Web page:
Northern Wyoming Daily News - Serving the Big Horn Basin for over 100 years

By John Davis
Columnist 

Washakie Day Part II

Last week I wrote about the “Washakie Day” celebrations first had in 1913, when Washakie County began operation, and I stated that after four years of exuberant celebration, the event was not held in 1917.

 

December 27, 2017



Last week I wrote about the “Washakie Day” celebrations first had in 1913, when Washakie County began operation, and I stated that after four years of exuberant celebration, the event was not held in 1917. The reason for this decision was that the nation had gone to war in April 1917, and Worland’s citizens felt that it was not appropriate to celebrate Washakie Day this year, though they were clearly disappointed.

In 1918, however, Washakie County citizens decided that the war might go on indefinitely, and they needed to get on with life. The people therefore determined that they would have a Washakie Day celebration in September, and it would be the “biggest and best” such event ever held in Worland.

The 1919 celebration was also scheduled for September. But in October of 1918, the county had suffered such an overwhelming calamity that it would seem the holding of any public event for a good long while would be highly improbable. During October 1918, the Spanish flu descended on the county and started infecting citizens, eventually killing over 20 people, about 1 percent of the entire population. The authorities took strong measures to counter the disease, including county-wide quarantine rules; people avoided gatherings of all kinds.

At first it appeared that the epidemic was over in Worland by late October, but then it came roaring back in November. The worst time was the second week of December 1918, when 14 Washakie County people died. You would think that the disease would completely defeat outings such as Washakie Day, but its timing (and the resilience of the citizens), allowed the continuation of the Washakie County celebration. As you can see from the above discussion, the flu didn’t appear until just after the 1918 Washakie Day celebration, and it was over some months before the 1919 celebration.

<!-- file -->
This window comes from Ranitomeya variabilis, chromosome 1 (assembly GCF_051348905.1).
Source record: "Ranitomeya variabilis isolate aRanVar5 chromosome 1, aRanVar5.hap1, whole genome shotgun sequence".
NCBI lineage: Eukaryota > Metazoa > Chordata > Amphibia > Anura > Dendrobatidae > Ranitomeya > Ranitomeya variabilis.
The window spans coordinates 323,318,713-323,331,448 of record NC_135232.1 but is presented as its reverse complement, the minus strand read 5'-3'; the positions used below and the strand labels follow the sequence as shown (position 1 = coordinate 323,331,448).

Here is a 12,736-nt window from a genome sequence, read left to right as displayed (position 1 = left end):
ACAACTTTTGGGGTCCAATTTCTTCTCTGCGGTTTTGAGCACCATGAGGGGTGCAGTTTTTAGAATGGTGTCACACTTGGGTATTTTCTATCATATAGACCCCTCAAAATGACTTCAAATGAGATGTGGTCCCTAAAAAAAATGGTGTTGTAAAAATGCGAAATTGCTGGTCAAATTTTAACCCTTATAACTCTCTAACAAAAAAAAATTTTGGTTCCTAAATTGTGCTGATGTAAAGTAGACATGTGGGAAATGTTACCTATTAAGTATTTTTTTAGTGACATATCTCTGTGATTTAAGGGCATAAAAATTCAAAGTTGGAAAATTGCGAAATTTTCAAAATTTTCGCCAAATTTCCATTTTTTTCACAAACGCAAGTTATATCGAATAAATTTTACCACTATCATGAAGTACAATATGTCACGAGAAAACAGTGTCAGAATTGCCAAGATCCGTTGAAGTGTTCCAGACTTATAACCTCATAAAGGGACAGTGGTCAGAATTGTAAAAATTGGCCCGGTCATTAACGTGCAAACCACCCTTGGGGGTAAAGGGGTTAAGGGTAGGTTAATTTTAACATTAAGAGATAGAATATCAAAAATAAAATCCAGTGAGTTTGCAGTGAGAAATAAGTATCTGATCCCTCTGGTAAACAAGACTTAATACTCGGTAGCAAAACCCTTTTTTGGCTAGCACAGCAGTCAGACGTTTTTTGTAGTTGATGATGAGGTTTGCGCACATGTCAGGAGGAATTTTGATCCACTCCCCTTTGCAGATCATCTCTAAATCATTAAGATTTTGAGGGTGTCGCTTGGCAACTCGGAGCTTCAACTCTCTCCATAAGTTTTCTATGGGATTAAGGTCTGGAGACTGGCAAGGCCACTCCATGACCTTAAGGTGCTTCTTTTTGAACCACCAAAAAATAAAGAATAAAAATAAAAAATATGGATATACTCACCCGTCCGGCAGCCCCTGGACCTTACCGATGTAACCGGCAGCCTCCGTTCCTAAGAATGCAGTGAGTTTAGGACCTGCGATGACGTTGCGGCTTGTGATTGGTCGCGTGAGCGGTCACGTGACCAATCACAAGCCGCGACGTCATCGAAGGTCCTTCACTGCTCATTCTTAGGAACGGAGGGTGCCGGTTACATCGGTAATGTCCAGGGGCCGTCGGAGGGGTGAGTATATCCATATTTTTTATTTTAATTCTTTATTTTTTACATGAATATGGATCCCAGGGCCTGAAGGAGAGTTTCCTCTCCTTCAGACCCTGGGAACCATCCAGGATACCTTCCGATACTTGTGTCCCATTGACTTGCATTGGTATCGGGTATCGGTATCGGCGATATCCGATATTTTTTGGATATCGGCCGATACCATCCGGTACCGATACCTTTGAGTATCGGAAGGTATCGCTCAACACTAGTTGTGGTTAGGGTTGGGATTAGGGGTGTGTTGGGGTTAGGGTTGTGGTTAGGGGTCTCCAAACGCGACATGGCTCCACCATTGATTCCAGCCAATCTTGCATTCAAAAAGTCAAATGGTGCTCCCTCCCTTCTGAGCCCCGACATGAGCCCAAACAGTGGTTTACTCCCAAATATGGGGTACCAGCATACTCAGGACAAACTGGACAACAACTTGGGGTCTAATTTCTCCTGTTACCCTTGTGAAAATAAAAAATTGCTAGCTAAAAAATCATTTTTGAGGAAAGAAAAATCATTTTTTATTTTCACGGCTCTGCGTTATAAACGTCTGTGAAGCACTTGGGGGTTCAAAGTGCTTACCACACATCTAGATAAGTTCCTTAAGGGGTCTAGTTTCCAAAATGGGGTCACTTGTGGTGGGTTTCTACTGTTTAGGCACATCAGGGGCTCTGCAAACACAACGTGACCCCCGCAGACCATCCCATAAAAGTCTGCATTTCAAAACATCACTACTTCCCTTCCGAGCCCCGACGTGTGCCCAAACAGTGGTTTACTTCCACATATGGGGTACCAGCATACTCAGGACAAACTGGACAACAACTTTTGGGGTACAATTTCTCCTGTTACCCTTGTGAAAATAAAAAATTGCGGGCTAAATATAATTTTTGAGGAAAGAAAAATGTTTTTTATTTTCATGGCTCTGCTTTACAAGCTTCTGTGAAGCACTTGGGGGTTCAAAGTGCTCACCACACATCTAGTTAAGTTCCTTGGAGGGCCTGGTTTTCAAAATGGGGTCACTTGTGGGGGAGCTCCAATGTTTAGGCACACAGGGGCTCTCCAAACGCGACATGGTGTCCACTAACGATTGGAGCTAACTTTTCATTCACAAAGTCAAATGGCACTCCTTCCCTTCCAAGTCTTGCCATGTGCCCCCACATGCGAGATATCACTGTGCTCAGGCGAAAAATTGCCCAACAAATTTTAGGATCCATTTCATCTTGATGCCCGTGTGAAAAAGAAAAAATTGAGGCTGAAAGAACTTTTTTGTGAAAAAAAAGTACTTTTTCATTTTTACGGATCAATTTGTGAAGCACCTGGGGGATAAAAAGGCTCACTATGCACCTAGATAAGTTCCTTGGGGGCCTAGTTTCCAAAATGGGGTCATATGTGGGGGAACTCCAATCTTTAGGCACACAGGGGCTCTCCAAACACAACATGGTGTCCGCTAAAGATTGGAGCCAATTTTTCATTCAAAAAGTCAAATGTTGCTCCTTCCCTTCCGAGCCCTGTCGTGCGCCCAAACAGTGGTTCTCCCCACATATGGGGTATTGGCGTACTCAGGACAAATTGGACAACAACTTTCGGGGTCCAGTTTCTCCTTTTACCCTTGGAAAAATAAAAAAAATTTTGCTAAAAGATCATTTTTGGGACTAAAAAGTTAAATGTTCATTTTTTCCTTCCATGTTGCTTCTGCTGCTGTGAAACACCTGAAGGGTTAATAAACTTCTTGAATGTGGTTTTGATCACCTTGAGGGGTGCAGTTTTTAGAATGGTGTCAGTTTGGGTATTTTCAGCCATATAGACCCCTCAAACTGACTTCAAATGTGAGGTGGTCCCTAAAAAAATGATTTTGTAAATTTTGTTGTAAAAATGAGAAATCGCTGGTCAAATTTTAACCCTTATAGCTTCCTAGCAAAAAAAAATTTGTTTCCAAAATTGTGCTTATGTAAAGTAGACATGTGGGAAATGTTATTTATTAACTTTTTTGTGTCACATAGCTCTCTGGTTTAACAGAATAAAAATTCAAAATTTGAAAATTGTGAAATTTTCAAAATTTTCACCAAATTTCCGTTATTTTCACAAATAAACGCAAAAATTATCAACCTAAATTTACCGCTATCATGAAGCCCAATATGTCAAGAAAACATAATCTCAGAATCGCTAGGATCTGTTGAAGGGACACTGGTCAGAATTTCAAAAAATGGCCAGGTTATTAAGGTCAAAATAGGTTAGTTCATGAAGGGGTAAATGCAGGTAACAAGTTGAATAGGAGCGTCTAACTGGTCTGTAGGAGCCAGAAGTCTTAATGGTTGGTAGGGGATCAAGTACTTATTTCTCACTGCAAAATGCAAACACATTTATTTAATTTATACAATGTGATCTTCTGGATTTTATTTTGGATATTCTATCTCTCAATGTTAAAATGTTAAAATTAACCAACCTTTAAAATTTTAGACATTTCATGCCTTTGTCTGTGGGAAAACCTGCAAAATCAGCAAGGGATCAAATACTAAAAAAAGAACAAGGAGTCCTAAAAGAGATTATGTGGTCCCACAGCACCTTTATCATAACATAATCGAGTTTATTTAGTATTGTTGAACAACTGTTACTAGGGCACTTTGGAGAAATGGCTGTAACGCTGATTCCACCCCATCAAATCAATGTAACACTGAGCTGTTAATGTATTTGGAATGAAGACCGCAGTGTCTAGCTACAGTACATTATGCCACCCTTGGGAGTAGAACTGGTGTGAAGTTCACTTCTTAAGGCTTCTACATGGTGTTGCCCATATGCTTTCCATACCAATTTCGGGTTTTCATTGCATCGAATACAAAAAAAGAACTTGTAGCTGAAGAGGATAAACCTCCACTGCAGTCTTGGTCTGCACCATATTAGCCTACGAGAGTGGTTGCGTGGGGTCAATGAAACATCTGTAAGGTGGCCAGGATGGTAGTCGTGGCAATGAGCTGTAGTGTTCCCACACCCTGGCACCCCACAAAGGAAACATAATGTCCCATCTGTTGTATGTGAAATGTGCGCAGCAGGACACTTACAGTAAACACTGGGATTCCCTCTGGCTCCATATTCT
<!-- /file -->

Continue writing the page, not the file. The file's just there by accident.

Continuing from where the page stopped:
Washakie Day was held again in 1920, but was called off for 1921. In its Sept. 1, 1921 issue, the Grit explained that despite the disappointment of some citizens, it was felt that it was a bad time financially for Washakie County (the boom years during World War I were followed by a sharp recession), and that it was best to just prepare for 1922. The tradition of Washakie Day was in fact resumed in 1922. It was held on Sept. 8, 1922, and the Sept. 14 edition of the Grit carried a headline stating “Washakie Day Big Success.” Still, there were rumblings that Washakie Day was preventing a proper county fair.

In 1923 it was decided that Washakie Day and the Washakie County Fair would be amalgamated, which turned into a jam-packed series of events over two days. This was the arrangement that continued for several years, until 1930. During this time, however, it was clear that the enthusiasm for the old Washakie Day celebration was diminishing. In 1931, the Worland Grit carried no articles about either the fair or Washakie Day, in stark contrast to the exuberant pieces published in earlier years.

And, in 1932, the fair board decided not to stage the regular Washakie Day celebration, and this seemed to be the end of our celebration of Washakie County’s creation.

As I continued to search through the Worland Grit for confirmation of my supposition, however, I was to encounter a big surprise – actually a couple of big surprises – about the ultimate fate of Washakie Day, and I’ll tell you about those next week.

For now, I just want to note that there were several years after 1917 in which a form of Washakie Day was celebrated, and that’s significant to me, because my family, the Beadles, arrived in this area in 1917, and I remember my grandmother talking about going to a celebration in Worland. I expect that at least once the Beadles cranked up their Model T, crammed in five or six kids (on the way to eight), and set out for a trip to Worland for Washakie Day.

John Davis was raised in Worland, graduating from W. H. S. in 1961. John began practicing law here in 1973 and is retired. He is the author of several books.

 
 

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